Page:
Time to open the herbicide resistance toolkit
Author: Penny Heuston | Date: 02 Nov 2015
By GRDC northern region panellist Penny Heuston
Harvest weed seed control (HWSC) is one of the best tools in the kit to help growers combat the rapidly-increasing challenge of herbicide resistance.
Herbicide resistance poses a major, if not the major, threat to the long term viability of the northern grains industry with resistance issues across a multitude of weed species and modes of action.
Its management is a key investment area for the Grains Research and Development Corporation (GRDC) which is funding trial work into the extent of herbicide resistance to weed types and multiple modes of action; the effectiveness of non-herbicide tactics in supressing weed growth and driving down the weed seed bank; and integrated weed management programs.
HWSC plays an important non-chemical role in stopping weed seeds from entering the soil and can dramatically reduce the emergence of hard-to-kill weeds in the following season. Chemicals alone will not control herbicide resistant weeds, other management tactics need to be employed to drive numbers down.
It involves collecting, destroying or burning weed seeds that are present at harvest and is particularly effective in problem species such as black oats, wild radish and annual ryegrass.
Windrow burning is a cost effective, non-chemical HWSC tactic that has been widely and successfully adopted in Western Australia and is being increasingly used by northern growers. Done well, windrow burning can kill 99% of wild radish and annual ryegrass seeds.
The practice has been the focus of significant research and extension work undertaken by the GRDC-funded grower solution group Grain Orana Alliance (GOA), which has given growers access to practical information and support via on farm-field field days and demonstrations to ensure their windrow burning activities are safe and effective.
At the outset, a weed “audit” should be conducted in every paddock prior to harvest, whether windrow burning is to be undertaken or not. This will help growers ascertain if they have weeds that have escaped in-crop sprays or pre-emergent activity but also offers growers the opportunity to assess the disease status of their paddock for issues such as crown rot.
This is also the time to collect weed seeds for herbicide resistance monitoring if your levels of resistance are not fully understood.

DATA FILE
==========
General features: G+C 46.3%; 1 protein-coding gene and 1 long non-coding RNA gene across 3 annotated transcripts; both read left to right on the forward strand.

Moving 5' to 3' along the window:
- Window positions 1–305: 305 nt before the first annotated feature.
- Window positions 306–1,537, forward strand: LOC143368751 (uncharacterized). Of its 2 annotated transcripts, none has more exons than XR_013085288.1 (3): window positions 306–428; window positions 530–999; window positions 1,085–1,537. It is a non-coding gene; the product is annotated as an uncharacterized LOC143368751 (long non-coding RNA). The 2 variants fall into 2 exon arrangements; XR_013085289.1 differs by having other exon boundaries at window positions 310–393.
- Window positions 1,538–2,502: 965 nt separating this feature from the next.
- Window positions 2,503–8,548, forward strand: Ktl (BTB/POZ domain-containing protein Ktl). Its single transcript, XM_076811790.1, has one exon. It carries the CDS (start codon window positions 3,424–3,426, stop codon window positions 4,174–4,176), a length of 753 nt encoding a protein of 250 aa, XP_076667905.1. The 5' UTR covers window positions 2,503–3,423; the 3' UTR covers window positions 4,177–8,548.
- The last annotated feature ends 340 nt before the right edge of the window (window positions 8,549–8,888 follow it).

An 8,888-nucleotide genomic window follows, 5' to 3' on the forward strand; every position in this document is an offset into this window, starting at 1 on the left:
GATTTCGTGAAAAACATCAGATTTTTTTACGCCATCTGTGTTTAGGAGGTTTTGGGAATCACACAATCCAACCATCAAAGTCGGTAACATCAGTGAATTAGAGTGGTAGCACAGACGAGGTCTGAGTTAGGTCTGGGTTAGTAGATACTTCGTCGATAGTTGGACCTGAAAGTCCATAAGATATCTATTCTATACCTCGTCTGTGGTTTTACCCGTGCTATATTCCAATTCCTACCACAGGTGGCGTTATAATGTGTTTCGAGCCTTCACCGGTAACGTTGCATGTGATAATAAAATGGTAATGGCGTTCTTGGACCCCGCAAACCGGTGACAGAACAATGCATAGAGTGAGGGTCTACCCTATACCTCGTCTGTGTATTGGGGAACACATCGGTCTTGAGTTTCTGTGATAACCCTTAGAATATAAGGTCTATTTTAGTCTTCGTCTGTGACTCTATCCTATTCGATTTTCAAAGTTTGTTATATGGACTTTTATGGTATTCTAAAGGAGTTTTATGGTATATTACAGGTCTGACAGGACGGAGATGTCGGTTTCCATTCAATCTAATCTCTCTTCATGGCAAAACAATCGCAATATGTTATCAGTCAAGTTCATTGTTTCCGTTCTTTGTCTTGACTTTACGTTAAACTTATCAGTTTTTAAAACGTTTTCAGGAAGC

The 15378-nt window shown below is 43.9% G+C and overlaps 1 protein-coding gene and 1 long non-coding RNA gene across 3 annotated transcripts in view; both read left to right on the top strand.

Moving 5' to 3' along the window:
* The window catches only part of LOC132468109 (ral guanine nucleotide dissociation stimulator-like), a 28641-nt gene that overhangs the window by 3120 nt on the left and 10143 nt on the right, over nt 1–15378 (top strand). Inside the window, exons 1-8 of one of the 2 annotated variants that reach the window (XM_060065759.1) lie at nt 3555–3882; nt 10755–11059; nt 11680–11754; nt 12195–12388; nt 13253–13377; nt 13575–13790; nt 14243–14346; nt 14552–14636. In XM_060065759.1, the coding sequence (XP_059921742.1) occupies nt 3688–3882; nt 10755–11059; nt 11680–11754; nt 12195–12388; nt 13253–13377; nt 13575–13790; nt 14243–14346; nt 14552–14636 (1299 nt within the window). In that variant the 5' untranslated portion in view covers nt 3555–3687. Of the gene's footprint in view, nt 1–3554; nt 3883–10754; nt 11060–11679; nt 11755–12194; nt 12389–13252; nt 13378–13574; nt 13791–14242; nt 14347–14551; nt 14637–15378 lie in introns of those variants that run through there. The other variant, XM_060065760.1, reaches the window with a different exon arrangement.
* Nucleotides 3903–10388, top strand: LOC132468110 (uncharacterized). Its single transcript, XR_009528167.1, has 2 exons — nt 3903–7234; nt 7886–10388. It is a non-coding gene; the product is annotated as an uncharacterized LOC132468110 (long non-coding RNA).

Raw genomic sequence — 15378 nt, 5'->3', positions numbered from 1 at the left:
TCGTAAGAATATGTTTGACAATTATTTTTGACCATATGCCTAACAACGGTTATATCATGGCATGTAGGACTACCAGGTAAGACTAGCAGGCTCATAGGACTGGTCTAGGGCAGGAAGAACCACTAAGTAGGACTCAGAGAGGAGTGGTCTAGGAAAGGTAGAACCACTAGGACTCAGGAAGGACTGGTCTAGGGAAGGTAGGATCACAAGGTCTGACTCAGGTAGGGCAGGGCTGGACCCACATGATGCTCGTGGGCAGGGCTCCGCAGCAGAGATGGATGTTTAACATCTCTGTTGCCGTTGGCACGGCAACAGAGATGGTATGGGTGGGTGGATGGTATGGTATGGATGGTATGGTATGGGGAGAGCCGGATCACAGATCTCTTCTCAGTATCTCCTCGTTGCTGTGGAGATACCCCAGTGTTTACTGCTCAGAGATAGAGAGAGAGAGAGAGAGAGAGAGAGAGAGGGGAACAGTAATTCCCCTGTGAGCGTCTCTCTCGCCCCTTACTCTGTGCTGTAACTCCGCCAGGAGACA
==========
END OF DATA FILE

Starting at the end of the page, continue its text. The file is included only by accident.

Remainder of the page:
Once the weed status of paddocks is determined, the focus needs to be on planning for an effective harvest and then ensuring conditions are suitable for a successful burn.
Harvest height should be 10cm-20cm – a good rule of thumb is to stick to the height of a standard Australian beer can – and windrows should be 500mm-600mm wide. Machinery modifications can be simple and extremely cost effective and some handy `how to’ videos can be found on the GRDC YouTube channel.
Burning should be undertaken in autumn when there’s a light cross breeze blowing. For annual ryegrass, the fire should burn at 400 degrees C for 10 seconds while to kill wild radish seeds, the fire needs to burn at 400 degrees C for 30 seconds. A slow burn is ideal as this will endure that the windrow is burnt right down to the soil surface where the weed seeds will be.
It’s important to remember that you can still windrow burn even if you have a large cereal crop but be aware that there is more chance of the fire getting away.
Pulse crops and canola are ideally suited to windrow burning and even light chickpea crops can offer an effective burn. The oil in the canola stubble makes it a great target crop and will burn the hottest.
There are always questions over what rainfall means for windrow burning, however GOA work has shown that even after good summer rainfall, windrow burning can still be effective.
GOA’s work into windrow burning is continuing and research is currently being conducted into windrow burning’s effect on fallow moisture efficiency.
This on-going work is critical as windrow burning offers one of our best defences against herbicide resistance and the preservation of our northern farming systems.
Penny Heuston, GRDC Northern Region panellist, Warren
Sarah Jeffrey, Senior Consultant Cox Inall Communications